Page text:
What is Japanese Knotweed?
Japanese Knotweed is an invasive and resilient weed. Its rhizomes and roots can spread a considerable depth underground.
Japanese Knotweed is known to block drains, grow in between slabs and affect concrete movement joints in driveways and disrupt brick paving.
The impact Japanese Knotweed can have on a property:
Damage to building and land – This can result in a decrease in property value, increased insurance premiums and can impact on the ability to get a mortgage as well as deter future buyers.
Financial burden and time consuming – The removal, treatment and disposal of Japanese Knotweed is costly as it will need to be done professionally and over a lengthy period of time.
Enforcement – A Local Authority can serve notice where a landowner does not control the spread of Japanese Knotweed to remedy the situation if adjoining area is adversely affected.
Changes in legislation
The Royal Institution of Chartered Surveyors (RICS) updated its guidance notes on Japanese Knotweed as of the 23 March 2022. Some of those changes include:
- Mortgage Valuers – The assessment process is 3 metres distance beyond a boundary rather than 7 metres.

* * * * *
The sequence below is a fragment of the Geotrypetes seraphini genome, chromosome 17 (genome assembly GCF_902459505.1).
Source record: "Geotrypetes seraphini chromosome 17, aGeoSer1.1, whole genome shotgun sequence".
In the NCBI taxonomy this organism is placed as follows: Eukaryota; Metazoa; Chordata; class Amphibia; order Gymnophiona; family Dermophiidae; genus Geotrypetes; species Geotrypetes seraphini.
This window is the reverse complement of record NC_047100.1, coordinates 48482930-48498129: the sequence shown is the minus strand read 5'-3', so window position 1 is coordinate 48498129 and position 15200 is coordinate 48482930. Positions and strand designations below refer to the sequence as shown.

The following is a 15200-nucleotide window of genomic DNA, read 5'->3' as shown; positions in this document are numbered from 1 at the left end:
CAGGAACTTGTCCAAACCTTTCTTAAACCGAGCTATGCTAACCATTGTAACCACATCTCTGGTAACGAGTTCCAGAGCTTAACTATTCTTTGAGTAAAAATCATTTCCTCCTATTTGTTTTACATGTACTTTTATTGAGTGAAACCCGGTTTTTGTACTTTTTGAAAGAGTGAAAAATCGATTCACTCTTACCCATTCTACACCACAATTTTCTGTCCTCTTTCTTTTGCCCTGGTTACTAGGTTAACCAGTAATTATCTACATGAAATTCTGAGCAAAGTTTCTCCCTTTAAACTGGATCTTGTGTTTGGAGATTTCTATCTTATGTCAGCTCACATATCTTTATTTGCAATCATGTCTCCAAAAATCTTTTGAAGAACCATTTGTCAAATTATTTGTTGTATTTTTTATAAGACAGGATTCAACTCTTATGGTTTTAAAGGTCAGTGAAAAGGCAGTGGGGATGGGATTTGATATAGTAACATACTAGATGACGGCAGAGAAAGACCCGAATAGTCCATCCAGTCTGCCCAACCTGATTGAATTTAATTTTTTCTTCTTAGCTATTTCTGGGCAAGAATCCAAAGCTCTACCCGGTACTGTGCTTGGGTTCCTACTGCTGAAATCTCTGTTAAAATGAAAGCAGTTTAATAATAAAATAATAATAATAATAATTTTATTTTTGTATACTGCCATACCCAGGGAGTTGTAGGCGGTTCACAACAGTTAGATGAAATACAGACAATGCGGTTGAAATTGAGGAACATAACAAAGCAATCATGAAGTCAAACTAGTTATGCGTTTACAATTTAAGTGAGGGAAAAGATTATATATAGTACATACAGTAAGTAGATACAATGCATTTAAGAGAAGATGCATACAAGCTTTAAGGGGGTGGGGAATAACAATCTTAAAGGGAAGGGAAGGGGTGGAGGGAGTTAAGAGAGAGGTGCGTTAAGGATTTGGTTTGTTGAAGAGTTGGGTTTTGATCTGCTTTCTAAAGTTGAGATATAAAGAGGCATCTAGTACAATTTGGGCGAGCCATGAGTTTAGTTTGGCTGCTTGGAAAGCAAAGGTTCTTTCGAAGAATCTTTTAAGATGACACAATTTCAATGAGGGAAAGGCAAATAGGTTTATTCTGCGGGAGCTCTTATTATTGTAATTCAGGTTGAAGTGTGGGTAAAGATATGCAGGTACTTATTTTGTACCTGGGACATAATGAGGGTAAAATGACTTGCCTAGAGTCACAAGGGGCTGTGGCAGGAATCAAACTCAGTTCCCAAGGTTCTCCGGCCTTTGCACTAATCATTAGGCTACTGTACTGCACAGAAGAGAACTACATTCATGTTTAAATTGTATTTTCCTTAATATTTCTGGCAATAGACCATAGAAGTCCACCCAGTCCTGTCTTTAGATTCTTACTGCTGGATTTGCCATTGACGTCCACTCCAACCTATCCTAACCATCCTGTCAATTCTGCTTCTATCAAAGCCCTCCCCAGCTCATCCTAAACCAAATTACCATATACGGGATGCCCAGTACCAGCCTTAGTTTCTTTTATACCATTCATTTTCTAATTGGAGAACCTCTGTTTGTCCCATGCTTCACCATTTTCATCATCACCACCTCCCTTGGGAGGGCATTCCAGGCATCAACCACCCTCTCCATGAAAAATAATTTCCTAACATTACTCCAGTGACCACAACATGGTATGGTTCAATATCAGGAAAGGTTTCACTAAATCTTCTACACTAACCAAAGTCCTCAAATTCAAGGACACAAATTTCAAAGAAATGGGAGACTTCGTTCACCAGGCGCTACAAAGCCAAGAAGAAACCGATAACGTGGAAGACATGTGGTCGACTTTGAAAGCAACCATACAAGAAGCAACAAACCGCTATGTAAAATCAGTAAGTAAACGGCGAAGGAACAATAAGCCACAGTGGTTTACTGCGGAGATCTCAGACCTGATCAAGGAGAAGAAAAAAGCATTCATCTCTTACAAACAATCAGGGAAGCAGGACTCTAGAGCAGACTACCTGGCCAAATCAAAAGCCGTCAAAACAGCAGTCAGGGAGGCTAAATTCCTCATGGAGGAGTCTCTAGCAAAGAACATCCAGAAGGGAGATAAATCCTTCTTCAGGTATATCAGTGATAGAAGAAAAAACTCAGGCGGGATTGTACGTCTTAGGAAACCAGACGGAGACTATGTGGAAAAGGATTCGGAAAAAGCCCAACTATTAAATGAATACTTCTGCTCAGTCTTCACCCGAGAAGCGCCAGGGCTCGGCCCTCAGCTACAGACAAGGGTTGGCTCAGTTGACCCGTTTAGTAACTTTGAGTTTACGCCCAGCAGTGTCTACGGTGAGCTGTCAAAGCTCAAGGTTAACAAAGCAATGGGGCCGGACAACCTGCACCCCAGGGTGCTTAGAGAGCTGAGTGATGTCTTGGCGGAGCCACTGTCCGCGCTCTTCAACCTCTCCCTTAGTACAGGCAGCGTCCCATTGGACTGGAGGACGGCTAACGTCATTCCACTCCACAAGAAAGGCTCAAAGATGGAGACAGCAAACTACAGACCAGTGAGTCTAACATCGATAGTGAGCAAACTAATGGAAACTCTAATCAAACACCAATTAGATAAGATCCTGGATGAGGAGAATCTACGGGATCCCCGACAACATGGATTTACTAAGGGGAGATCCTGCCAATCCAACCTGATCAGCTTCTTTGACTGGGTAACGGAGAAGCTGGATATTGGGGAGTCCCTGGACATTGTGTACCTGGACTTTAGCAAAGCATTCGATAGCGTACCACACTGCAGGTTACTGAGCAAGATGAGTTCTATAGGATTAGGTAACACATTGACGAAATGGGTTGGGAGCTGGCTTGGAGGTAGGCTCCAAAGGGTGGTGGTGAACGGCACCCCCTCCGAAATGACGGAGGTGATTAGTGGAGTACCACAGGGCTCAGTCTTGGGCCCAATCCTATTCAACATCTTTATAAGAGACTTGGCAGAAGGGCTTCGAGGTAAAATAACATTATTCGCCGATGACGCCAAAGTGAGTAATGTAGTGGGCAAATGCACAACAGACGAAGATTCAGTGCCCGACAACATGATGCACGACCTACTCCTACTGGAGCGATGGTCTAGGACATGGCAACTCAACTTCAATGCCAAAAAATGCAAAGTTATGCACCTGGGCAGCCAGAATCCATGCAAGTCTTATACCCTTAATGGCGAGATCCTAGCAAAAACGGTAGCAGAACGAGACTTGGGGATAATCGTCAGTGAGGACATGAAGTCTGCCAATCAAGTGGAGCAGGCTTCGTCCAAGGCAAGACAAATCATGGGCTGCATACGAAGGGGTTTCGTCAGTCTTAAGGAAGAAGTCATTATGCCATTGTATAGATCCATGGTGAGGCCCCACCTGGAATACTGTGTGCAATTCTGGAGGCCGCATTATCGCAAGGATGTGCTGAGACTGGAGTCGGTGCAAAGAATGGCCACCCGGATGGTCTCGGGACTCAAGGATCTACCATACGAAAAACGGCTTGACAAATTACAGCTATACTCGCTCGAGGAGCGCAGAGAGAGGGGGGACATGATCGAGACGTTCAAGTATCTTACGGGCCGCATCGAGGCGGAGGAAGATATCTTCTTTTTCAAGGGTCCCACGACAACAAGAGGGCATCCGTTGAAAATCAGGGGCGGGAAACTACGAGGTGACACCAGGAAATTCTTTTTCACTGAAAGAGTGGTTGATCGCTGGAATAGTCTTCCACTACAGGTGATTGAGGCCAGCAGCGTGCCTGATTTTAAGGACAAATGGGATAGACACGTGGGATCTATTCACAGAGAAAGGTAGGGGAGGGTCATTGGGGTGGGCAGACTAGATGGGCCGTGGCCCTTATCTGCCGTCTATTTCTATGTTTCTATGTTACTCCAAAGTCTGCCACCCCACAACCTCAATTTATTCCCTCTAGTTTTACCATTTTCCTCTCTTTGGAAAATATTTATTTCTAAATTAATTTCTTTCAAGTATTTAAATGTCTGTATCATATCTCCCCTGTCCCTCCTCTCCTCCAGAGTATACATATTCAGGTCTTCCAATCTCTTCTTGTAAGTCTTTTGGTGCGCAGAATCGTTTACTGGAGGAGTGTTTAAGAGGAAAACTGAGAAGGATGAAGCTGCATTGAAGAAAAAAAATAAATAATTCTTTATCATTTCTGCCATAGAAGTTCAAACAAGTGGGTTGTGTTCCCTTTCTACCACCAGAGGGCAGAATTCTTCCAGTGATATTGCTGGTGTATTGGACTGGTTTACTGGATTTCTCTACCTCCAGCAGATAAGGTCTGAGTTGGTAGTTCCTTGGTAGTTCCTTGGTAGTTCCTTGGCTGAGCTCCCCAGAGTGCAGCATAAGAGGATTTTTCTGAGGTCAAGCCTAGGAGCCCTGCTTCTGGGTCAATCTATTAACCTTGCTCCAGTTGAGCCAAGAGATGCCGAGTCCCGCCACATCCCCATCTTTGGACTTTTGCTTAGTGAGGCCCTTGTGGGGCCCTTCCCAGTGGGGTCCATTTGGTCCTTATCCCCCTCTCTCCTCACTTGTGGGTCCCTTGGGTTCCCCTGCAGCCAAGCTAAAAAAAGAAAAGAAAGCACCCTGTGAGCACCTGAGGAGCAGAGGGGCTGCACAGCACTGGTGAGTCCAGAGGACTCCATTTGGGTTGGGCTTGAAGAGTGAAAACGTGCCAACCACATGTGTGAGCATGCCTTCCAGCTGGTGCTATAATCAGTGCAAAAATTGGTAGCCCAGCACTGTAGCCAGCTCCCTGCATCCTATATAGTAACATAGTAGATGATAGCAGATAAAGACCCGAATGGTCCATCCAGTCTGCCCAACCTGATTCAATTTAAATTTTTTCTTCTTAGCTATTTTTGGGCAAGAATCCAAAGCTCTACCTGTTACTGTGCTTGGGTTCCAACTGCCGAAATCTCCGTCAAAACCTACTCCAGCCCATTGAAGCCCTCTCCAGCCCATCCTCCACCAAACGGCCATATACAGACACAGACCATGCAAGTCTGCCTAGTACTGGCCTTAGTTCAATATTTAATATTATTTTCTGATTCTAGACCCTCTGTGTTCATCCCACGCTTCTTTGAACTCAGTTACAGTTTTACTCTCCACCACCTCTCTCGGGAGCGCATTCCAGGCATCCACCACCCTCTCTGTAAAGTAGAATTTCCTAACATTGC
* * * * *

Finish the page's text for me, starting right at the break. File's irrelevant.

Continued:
- Surveyors – Can now use their use their professional judgement to determine how much of the property is at risk of damage from the weed. Surveyors are also only responsible to report Japanese knotweed if it is clearly visible on inspection.
- Homeowners – Are now only responsible for Japanese Knotweed that is 3 metres outside of their property boundary. Japanese knotweed is more visible at certain times of the year and may not be reported by a surveyor if it is not clearly visible during a particular inspection.
- Lenders – There are now four ways to categorise Japanese Knotweed – Management Categories A – D. Under categories “A or B most lenders are expected to impose retentions on mortgage advances pending receipt of a remediation specialist report”.
If this is a situation you find yourself in the Property team at Woodfines can help you navigate through the conveyancing process.